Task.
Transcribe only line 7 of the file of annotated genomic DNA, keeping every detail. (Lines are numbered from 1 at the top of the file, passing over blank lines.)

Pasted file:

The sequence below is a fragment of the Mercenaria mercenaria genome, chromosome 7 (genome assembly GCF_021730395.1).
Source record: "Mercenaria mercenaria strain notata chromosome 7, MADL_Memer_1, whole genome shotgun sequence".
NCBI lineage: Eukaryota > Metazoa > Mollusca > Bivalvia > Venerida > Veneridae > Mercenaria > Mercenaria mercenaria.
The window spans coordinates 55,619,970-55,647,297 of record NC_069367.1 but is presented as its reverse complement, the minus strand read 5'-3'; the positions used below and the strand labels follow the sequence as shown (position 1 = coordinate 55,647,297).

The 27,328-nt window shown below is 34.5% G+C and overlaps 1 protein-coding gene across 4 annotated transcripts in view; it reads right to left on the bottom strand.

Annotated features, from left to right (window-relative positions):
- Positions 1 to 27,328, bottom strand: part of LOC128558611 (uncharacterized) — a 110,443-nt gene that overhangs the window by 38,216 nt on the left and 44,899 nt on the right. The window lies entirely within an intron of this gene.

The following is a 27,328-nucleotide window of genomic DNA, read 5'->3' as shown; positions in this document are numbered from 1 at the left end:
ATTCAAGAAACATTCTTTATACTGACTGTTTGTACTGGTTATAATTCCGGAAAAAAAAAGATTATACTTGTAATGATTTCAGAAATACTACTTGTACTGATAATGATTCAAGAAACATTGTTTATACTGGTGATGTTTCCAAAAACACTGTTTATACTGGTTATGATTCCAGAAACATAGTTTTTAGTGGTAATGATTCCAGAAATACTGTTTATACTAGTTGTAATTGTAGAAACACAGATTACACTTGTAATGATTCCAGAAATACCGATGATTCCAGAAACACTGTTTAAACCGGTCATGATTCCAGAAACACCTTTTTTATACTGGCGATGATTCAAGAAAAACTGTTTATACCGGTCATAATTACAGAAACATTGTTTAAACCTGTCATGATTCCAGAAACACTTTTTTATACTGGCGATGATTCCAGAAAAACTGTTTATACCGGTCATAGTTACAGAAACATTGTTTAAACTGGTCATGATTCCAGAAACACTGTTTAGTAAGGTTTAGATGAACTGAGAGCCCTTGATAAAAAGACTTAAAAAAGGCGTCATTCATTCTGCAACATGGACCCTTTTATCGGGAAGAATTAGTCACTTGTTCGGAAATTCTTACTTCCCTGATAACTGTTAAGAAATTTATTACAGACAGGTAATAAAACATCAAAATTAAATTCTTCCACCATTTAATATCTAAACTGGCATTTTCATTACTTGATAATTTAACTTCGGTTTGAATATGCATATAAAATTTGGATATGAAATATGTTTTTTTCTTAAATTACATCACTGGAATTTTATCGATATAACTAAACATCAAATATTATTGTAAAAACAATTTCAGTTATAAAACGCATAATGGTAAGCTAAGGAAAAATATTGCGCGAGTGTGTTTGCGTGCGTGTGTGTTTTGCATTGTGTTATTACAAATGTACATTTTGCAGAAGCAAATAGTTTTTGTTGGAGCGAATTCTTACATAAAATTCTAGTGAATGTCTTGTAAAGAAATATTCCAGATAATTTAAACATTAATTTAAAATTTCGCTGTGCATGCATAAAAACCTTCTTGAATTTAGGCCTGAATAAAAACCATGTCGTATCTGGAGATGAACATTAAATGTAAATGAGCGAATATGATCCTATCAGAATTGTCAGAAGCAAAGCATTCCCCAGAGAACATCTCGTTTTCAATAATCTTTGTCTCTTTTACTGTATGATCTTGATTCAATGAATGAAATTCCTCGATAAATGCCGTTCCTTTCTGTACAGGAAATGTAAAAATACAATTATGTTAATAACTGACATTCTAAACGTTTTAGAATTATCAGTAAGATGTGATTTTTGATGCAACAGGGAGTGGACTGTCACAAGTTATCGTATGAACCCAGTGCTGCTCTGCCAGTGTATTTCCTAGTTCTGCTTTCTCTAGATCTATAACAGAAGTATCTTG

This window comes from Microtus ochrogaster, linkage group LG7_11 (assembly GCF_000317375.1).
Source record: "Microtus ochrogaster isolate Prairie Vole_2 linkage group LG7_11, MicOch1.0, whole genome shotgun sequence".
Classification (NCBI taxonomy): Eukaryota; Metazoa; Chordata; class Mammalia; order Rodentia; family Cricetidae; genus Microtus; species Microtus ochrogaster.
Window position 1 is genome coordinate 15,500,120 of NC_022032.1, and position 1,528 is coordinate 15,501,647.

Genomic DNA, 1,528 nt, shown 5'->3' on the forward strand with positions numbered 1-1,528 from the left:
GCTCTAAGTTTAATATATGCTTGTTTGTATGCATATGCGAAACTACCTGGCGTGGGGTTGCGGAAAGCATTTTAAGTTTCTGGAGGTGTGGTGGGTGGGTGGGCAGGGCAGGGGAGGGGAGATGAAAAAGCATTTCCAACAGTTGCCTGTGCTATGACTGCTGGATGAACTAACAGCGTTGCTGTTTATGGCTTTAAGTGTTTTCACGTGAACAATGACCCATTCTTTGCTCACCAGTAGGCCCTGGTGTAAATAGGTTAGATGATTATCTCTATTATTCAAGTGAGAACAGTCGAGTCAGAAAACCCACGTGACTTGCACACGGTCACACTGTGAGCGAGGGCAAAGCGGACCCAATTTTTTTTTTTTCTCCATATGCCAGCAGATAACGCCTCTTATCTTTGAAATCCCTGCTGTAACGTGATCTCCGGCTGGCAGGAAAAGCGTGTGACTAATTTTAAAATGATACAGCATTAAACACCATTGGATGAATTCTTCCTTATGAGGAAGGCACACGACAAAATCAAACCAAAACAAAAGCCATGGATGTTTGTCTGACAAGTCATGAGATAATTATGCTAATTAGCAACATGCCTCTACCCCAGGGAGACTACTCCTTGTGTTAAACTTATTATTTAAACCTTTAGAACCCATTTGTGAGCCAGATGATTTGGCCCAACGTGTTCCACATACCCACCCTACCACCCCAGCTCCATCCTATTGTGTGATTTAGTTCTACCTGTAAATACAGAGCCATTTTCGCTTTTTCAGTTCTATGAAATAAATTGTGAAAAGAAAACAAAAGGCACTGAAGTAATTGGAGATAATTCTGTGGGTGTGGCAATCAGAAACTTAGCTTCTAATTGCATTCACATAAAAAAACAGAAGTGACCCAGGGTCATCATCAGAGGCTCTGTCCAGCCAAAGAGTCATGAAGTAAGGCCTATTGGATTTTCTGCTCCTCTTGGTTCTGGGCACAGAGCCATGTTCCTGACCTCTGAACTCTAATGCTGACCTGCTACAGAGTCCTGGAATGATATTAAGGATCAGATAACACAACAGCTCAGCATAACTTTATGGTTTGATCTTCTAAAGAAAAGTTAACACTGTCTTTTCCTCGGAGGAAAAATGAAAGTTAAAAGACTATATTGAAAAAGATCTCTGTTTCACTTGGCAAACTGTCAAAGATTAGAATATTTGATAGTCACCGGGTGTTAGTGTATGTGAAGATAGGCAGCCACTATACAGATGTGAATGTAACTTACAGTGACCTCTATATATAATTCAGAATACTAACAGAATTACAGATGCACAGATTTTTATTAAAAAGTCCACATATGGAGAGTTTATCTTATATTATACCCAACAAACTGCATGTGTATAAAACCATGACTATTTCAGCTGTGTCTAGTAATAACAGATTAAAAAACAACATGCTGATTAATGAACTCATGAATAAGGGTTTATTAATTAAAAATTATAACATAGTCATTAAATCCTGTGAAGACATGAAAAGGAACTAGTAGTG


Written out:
- Positions 1 to 27,328, bottom strand: part of LOC128558611 (uncharacterized) — a 110,443-nt gene that overhangs the window by 38,216 nt on the left and 44,899 nt on the right. The window lies entirely within an intron of this gene.